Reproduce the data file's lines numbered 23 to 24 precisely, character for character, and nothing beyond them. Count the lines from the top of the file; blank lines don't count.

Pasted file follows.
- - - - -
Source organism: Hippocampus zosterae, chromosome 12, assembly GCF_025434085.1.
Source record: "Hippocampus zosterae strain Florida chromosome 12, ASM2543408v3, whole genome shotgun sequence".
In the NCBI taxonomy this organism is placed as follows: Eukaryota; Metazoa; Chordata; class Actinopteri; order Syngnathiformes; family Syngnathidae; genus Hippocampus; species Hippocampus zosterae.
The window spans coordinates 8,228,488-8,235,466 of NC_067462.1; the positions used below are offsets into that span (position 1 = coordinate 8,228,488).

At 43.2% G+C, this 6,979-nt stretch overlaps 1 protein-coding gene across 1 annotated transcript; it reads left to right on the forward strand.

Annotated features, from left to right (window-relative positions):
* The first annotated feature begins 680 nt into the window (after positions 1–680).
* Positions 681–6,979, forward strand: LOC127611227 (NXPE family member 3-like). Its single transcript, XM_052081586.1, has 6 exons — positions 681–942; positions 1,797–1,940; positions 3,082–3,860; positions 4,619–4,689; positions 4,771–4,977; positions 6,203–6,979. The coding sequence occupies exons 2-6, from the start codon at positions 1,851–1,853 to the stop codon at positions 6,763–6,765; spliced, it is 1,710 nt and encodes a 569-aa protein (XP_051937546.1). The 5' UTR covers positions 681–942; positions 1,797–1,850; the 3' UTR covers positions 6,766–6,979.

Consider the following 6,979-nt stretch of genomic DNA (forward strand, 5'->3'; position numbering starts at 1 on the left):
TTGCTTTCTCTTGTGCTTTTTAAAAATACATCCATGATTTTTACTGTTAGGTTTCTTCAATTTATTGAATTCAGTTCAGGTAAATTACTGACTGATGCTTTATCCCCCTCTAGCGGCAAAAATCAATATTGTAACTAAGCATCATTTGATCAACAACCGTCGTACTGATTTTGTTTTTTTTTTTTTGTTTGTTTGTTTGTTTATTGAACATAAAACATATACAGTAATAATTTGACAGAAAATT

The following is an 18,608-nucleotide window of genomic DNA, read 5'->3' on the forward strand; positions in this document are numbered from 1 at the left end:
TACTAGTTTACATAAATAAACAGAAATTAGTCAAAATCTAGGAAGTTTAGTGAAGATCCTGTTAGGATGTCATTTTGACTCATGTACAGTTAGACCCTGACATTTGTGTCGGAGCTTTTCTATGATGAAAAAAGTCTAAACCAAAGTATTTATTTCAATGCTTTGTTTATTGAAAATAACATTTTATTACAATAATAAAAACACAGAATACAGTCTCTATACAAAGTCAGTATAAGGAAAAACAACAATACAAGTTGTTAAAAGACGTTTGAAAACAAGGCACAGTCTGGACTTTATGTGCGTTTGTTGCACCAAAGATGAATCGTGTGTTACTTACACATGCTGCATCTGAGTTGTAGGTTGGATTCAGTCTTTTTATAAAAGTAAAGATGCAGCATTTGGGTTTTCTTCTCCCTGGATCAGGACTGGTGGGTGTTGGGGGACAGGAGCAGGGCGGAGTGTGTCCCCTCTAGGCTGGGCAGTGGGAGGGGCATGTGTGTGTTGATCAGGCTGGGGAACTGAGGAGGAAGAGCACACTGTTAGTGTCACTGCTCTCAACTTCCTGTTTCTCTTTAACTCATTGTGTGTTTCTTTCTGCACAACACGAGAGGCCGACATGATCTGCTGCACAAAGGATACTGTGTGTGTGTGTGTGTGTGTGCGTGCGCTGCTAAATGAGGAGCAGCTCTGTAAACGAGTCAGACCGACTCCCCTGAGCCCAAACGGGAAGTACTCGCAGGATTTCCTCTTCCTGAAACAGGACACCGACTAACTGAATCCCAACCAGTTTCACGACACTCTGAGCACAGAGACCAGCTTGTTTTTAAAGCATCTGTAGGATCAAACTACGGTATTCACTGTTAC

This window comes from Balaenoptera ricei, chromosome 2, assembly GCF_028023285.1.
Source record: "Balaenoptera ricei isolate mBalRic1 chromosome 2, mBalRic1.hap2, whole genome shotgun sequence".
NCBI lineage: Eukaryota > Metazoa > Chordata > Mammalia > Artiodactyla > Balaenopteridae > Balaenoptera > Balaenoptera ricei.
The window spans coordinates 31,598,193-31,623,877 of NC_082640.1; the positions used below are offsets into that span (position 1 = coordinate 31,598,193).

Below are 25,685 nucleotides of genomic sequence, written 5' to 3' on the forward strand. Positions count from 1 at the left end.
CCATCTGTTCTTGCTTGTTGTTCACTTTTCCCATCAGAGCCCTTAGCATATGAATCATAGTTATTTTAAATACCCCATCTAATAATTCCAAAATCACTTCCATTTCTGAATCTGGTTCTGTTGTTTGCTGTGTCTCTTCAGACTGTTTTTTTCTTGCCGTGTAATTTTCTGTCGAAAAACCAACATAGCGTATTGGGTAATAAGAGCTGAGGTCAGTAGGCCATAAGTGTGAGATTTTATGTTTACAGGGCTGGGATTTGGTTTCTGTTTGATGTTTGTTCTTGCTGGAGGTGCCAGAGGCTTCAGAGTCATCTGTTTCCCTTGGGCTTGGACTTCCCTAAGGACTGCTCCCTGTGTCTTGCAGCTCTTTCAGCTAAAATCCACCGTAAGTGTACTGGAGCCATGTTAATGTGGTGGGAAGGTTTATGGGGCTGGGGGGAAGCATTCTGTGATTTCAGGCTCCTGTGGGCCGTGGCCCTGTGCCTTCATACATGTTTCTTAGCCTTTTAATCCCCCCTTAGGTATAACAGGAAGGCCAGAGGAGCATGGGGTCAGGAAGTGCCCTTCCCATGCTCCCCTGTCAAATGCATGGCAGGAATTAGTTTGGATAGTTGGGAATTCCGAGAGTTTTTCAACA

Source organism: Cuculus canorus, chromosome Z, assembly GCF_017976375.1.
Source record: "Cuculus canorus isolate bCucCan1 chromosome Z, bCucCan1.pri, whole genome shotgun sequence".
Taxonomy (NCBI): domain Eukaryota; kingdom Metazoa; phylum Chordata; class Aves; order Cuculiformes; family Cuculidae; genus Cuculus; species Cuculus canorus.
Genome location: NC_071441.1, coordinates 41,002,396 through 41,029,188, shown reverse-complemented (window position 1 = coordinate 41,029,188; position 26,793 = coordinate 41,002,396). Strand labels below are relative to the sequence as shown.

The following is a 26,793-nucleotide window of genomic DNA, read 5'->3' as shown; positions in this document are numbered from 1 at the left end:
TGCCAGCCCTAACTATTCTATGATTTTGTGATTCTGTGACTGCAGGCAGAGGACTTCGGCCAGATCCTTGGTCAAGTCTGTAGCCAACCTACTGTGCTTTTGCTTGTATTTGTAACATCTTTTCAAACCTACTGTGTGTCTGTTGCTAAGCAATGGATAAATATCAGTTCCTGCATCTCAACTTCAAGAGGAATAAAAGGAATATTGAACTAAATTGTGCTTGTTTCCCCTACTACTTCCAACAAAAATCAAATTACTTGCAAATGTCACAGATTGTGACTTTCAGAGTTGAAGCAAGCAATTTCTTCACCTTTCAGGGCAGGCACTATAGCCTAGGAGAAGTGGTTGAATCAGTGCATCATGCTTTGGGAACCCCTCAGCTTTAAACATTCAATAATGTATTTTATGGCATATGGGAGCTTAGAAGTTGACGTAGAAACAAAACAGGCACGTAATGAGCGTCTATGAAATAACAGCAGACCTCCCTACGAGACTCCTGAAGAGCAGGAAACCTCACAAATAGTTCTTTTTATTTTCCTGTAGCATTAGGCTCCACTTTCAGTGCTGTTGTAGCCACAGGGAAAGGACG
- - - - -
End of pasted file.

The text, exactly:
The following is a 26,793-nucleotide window of genomic DNA, read 5'->3' as shown; positions in this document are numbered from 1 at the left end:
TGCCAGCCCTAACTATTCTATGATTTTGTGATTCTGTGACTGCAGGCAGAGGACTTCGGCCAGATCCTTGGTCAAGTCTGTAGCCAACCTACTGTGCTTTTGCTTGTATTTGTAACATCTTTTCAAACCTACTGTGTGTCTGTTGCTAAGCAATGGATAAATATCAGTTCCTGCATCTCAACTTCAAGAGGAATAAAAGGAATATTGAACTAAATTGTGCTTGTTTCCCCTACTACTTCCAACAAAAATCAAATTACTTGCAAATGTCACAGATTGTGACTTTCAGAGTTGAAGCAAGCAATTTCTTCACCTTTCAGGGCAGGCACTATAGCCTAGGAGAAGTGGTTGAATCAGTGCATCATGCTTTGGGAACCCCTCAGCTTTAAACATTCAATAATGTATTTTATGGCATATGGGAGCTTAGAAGTTGACGTAGAAACAAAACAGGCACGTAATGAGCGTCTATGAAATAACAGCAGACCTCCCTACGAGACTCCTGAAGAGCAGGAAACCTCACAAATAGTTCTTTTTATTTTCCTGTAGCATTAGGCTCCACTTTCAGTGCTGTTGTAGCCACAGGGAAAGGACG